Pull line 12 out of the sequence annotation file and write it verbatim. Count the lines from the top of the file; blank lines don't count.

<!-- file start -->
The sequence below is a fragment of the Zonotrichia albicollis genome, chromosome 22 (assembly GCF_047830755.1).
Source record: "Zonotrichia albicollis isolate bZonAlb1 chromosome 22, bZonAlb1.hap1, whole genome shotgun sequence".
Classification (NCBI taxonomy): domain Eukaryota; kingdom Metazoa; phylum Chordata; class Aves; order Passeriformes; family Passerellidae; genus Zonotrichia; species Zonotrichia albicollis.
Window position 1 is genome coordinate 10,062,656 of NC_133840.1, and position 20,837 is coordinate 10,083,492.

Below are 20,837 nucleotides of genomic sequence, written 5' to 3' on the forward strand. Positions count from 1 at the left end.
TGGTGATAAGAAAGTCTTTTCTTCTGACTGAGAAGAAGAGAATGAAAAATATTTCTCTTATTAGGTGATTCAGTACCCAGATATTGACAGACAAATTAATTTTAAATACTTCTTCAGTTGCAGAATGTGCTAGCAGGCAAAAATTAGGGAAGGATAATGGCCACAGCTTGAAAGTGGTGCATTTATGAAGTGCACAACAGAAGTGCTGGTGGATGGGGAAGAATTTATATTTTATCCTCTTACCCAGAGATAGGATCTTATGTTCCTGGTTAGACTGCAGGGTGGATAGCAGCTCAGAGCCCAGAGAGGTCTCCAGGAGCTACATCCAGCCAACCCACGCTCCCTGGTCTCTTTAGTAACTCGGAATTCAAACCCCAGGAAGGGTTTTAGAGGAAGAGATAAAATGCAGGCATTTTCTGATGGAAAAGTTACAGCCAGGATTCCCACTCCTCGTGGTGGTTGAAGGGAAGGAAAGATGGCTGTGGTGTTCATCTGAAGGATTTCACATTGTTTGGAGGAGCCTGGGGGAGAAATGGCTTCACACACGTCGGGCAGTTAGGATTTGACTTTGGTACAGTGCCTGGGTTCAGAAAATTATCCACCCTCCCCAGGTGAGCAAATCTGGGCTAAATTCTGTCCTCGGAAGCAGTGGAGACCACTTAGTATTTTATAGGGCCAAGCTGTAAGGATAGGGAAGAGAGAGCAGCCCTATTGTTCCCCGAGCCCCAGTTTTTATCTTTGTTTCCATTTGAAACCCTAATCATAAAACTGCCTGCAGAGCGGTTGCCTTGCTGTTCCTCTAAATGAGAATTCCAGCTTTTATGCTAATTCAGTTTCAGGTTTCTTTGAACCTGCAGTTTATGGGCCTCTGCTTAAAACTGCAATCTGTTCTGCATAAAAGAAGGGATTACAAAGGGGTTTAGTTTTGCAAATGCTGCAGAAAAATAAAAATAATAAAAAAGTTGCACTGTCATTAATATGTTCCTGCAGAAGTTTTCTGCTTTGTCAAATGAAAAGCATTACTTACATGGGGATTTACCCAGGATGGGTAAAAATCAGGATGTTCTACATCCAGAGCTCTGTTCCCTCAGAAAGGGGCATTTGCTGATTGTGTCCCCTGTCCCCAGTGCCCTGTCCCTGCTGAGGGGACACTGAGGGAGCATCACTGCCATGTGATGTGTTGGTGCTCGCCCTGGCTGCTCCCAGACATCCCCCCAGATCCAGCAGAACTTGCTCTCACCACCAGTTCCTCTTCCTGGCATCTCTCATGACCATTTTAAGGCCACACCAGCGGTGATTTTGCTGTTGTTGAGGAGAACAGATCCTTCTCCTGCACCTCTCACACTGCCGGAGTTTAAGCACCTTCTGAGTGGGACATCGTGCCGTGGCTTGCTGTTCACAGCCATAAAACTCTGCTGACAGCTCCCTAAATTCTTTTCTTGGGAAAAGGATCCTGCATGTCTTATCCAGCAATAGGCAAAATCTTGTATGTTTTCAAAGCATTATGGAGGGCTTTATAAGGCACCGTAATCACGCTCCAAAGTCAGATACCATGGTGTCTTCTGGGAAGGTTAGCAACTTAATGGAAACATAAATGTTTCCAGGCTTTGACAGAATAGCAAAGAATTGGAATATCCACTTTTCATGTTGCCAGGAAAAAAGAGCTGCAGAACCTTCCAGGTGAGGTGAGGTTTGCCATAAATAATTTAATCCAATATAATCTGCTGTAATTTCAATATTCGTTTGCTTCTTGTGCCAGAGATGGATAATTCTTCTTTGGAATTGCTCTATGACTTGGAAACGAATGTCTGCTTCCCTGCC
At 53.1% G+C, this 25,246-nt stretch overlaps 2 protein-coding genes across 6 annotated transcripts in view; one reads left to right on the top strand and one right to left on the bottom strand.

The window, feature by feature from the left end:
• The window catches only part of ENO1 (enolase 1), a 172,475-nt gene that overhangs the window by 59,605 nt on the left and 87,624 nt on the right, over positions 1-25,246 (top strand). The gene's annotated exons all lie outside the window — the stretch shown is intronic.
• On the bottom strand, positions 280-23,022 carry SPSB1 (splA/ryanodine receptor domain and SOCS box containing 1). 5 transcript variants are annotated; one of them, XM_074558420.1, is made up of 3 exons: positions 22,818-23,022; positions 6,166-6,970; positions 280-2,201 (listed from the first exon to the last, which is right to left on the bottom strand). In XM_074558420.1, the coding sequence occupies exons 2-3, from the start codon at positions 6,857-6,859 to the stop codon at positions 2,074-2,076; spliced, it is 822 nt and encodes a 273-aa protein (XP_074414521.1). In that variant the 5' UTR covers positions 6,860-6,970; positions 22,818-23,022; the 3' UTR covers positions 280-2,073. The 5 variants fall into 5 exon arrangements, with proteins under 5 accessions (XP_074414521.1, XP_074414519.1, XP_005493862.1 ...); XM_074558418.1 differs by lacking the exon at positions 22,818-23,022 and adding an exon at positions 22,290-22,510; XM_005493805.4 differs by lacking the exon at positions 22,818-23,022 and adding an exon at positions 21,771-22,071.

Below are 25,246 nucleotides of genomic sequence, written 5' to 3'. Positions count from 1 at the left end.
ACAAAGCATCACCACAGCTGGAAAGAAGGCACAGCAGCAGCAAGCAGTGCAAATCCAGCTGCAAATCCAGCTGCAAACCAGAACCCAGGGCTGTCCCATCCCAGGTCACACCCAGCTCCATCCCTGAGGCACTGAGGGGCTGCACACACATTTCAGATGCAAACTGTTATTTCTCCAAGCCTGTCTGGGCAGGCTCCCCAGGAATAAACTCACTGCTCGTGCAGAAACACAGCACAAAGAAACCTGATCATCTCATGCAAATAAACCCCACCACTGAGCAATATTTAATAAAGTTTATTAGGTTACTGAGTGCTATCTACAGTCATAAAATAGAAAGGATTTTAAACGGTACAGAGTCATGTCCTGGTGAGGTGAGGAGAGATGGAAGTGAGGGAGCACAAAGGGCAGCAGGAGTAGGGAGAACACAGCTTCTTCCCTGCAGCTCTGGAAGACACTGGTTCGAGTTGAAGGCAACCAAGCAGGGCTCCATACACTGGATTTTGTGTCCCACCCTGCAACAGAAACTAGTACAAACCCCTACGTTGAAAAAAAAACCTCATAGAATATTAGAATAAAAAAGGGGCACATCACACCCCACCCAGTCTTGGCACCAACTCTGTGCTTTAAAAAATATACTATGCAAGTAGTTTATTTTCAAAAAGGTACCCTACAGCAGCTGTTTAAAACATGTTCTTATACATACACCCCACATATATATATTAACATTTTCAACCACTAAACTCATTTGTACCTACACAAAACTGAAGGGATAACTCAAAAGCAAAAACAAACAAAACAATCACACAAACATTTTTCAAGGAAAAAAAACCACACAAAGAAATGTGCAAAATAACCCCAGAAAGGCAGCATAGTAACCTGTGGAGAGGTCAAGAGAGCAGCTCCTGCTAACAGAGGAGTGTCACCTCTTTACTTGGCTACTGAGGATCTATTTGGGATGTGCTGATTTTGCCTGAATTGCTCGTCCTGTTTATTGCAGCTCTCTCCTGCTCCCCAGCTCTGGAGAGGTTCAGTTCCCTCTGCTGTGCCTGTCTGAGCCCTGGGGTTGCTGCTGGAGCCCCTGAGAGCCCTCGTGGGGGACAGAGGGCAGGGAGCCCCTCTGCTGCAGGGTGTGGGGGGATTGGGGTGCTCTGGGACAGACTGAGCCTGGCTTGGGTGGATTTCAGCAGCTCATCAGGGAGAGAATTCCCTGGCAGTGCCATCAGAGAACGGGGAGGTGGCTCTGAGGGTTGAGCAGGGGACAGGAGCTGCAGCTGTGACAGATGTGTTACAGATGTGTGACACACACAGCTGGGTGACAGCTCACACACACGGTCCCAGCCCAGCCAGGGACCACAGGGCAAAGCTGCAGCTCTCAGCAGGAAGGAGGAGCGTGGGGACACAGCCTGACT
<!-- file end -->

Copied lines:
ACAAAGCATCACCACAGCTGGAAAGAAGGCACAGCAGCAGCAAGCAGTGCAAATCCAGCTGCAAATCCAGCTGCAAACCAGAACCCAGGGCTGTCCCATCCCAGGTCACACCCAGCTCCATCCCTGAGGCACTGAGGGGCTGCACACACATTTCAGATGCAAACTGTTATTTCTCCAAGCCTGTCTGGGCAGGCTCCCCAGGAATAAACTCACTGCTCGTGCAGAAACACAGCACAAAGAAACCTGATCATCTCATGCAAATAAACCCCACCACTGAGCAATATTTAATAAAGTTTATTAGGTTACTGAGTGCTATCTACAGTCATAAAATAGAAAGGATTTTAAACGGTACAGAGTCATGTCCTGGTGAGGTGAGGAGAGATGGAAGTGAGGGAGCACAAAGGGCAGCAGGAGTAGGGAGAACACAGCTTCTTCCCTGCAGCTCTGGAAGACACTGGTTCGAGTTGAAGGCAACCAAGCAGGGCTCCATACACTGGATTTTGTGTCCCACCCTGCAACAGAAACTAGTACAAACCCCTACGTTGAAAAAAAAACCTCATAGAATATTAGAATAAAAAAGGGGCACATCACACCCCACCCAGTCTTGGCACCAACTCTGTGCTTTAAAAAATATACTATGCAAGTAGTTTATTTTCAAAAAGGTACCCTACAGCAGCTGTTTAAAACATGTTCTTATACATACACCCCACATATATATATTAACATTTTCAACCACTAAACTCATTTGTACCTACACAAAACTGAAGGGATAACTCAAAAGCAAAAACAAACAAAACAATCACACAAACATTTTTCAAGGAAAAAAAACCACACAAAGAAATGTGCAAAATAACCCCAGAAAGGCAGCATAGTAACCTGTGGAGAGGTCAAGAGAGCAGCTCCTGCTAACAGAGGAGTGTCACCTCTTTACTTGGCTACTGAGGATCTATTTGGGATGTGCTGATTTTGCCTGAATTGCTCGTCCTGTTTATTGCAGCTCTCTCCTGCTCCCCAGCTCTGGAGAGGTTCAGTTCCCTCTGCTGTGCCTGTCTGAGCCCTGGGGTTGCTGCTGGAGCCCCTGAGAGCCCTCGTGGGGGACAGAGGGCAGGGAGCCCCTCTGCTGCAGGGTGTGGGGGGATTGGGGTGCTCTGGGACAGACTGAGCCTGGCTTGGGTGGATTTCAGCAGCTCATCAGGGAGAGAATTCCCTGGCAGTGCCATCAGAGAACGGGGAGGTGGCTCTGAGGGTTGAGCAGGGGACAGGAGCTGCAGCTGTGACAGATGTGTTACAGATGTGTGACACACACAGCTGGGTGACAGCTCACACACACGGTCCCAGCCCAGCCAGGGACCACAGGGCAAAGCTGCAGCTCTCAGCAGGAAGGAGGAGCGTGGGGACACAGCCTGACT